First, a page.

The battle for the dominance in Web services has so far largely been a war of words without the clear winner yet (and not any time soon), as many underlying standards have emerged only recently. Still, the bitter enemies, agree on the future of Web services, and have been building similar technology frameworks for developers. Both camps also rely on the same set of established standards such as XML, Universal Description, Discovery, and Integration (UDDI), Web Services Description Language (WDSL), and SOAP.
Also, to spoil the possible users' early enchantment, there are significant differences when it comes to the vendor's support for OS platforms and languages. While Microsoft works only on its Windows OS but offers support for over 20 programming languages as a consolation prize, Sun encourages development on multiple OS (e.g., Windows, Unix, Linux, mainframe), but using a single language, Java. Based on the above perplexing facts, and given that neither product has fully matured, enterprises will consequently have to delve into both methods for some time to come.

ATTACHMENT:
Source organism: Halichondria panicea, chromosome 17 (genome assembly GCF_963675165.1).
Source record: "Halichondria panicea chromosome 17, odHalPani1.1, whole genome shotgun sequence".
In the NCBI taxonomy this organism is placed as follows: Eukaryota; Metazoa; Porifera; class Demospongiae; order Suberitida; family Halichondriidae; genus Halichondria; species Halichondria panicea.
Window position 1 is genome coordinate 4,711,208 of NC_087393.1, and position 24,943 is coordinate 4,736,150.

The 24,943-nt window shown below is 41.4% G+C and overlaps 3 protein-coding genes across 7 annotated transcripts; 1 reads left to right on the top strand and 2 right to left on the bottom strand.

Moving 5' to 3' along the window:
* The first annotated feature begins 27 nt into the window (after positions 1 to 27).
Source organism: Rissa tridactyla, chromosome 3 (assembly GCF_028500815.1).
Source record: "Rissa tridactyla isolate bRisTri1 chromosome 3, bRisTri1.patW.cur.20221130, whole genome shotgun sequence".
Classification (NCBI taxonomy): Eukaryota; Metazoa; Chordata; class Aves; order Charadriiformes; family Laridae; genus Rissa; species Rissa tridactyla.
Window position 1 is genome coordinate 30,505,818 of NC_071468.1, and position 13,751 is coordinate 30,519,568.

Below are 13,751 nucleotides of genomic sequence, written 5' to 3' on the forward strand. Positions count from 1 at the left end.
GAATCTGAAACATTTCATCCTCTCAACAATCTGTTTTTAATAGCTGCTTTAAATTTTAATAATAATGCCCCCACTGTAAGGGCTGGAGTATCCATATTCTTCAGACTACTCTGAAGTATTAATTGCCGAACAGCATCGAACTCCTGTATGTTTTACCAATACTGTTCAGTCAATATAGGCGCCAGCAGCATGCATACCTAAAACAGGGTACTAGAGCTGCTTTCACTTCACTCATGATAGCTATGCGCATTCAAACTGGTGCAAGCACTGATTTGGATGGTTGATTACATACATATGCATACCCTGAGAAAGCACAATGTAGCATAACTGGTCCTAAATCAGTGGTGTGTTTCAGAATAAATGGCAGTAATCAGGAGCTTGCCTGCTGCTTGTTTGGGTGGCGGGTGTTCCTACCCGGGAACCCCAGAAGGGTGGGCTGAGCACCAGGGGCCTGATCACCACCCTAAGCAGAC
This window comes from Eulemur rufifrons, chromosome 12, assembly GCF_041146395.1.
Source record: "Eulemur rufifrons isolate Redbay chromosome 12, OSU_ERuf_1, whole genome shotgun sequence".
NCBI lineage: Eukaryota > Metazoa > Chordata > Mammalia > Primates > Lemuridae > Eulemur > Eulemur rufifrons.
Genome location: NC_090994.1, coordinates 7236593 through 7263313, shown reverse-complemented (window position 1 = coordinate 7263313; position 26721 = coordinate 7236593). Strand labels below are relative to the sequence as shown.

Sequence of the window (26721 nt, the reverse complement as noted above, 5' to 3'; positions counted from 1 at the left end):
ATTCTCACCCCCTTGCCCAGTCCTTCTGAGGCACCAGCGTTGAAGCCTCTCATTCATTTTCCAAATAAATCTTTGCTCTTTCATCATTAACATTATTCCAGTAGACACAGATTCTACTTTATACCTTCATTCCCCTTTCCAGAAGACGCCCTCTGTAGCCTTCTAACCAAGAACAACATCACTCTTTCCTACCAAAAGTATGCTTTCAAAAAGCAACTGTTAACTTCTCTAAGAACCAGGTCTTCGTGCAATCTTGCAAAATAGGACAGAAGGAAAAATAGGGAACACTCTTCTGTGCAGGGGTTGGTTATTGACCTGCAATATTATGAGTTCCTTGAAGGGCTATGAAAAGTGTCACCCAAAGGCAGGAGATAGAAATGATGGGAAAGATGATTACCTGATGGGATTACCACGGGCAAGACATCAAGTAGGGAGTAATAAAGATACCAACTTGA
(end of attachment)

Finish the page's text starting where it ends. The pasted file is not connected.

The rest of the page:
Despite its head start in offering the framework to build Web services, Microsoft's task of luring developers' community into its camp, especially enterprise application developers, remains an uphill battle since many large organizations have made significant investment and progress with Java. Java remains a platform of choice for typical diverse e-business solutions environments, as the various Java platforms have reached an indisputable level of maturity and acceptance. Java is still likely the fastest-growing language and platform for building new applications and will likely continue to be used by large global corporations, as seen in SAP's recent endorsement (see SAP Opens The 'Miss Congeniality' Contest).
The only non-J2EE application server product of merit belongs to Microsoft, while all others have committed to the Java juggernaut. As mentioned in Part 1, Visual Studio.NET may give Microsoft a tool to compete on level footing with the Java community. Although Microsoft touts the advantage of delivering a toolkit to link MS Office applications to Web Services and .NET, that might not be enough to convert Java-files. On the other hand, .NET's steep learning curve for traditional VB developers (with only a limited object oriented experience), may be used by Java proponents to convert any disgruntled Microsoft developers. To that end, by targeting Java novices, BEA might be hitting a current market hotspot with the need for tools that have an easy entry point into Java development.